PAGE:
A Plea To Record Labels: When Will The Deluxe Editions Stop?

Dan Gibson | October 7, 2008 3:00 am

Universal Music, friend of the consumer, announced a deluxe edition of Colbie Caillat’s debut Coco today; eight additional tracks will be tacked on this new version of the album, which was originally released in July 2007. These “expanded” or “reloaded” or “deluxe” editon discs have been going on for awhile now, and it’s really time for the labels to stop it, or possibly for people everywhere to just stop buying new releases until they’re absolutely sure they’re getting the final, finished product.

Largely because I’m the sort of jackass who gets most of his music for free, it’s not terribly often that I head out to a retail store to buy a new release. But earlier this month, I bought Ne-Yo’s Year of the Gentleman from iTunes. However, now that I think about it, I shouldn’t have bothered. Not because the disc isn’t great–it’s probably the most enjoyable thing I’ve listened to this year–but because in six months or so, Ne-Yo will have a song on a soundtrack or in a commercial and I bet you that his label will tack it and a few other new songs on to a deluxe edition, so customers can experience the joy of paying for the music they bought last month all over again. If there isn’t a bigger “screw you, fan” move out there, I’m not sure what it is.

According to Soundscan, the Colbie Caillat disc has sold 1.78 million copies in the United States. A lot of those people probably feel like suckers, having heard “Bubbly” on the radio and decided to go ahead and cough up the extra cash for the entire album instead of just grabbing the single on iTunes. To thank all those customers for their devotion to an artist in a time when 1.78 million scans for an album by any artist is a pretty significant achievement, Universal says, “Hey, unless you pay up now, you’ll miss out on some covers, Colbie’s duet with Latin artist Juanes, and her song from the Olympics.” Shouldn’t the process work in reverse?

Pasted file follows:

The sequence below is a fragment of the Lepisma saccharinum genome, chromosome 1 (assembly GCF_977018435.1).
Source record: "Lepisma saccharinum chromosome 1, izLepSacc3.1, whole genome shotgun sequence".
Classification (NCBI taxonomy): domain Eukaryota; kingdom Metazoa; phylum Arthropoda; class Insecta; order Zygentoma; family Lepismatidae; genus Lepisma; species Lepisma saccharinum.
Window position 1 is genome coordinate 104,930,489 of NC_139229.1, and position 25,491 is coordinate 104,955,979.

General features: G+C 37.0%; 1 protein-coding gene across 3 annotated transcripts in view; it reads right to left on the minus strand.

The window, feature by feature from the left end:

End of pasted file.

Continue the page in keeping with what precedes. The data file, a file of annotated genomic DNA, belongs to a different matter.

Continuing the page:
The truly ridiculous thing is that the digital era should have put a stop to this. How difficult would it be to release the extra music as an EP on its own? That way everyone wins (at least, everyone who needs an acoustic version of “Bubbly” in their lives.) That’s the way Coldplay is addressing the Jay-Z remix of “Lost”, and it really makes the most sense. Sure, there’s a premium for the new music, but it’s a hell of a lot better than asking people to buy the same twelve tracks they purchased once again for the sole purpose of adding a few additional novelties to their iTunes library. Music executives, I get that having some respect for those funding your houses in the Hamptons isn’t really the bi’sz M.O., but you could at least try to wean yourselves from the most ridiculously brazen offenses.

Colbie Caillat Expands Debut Album [Billboard]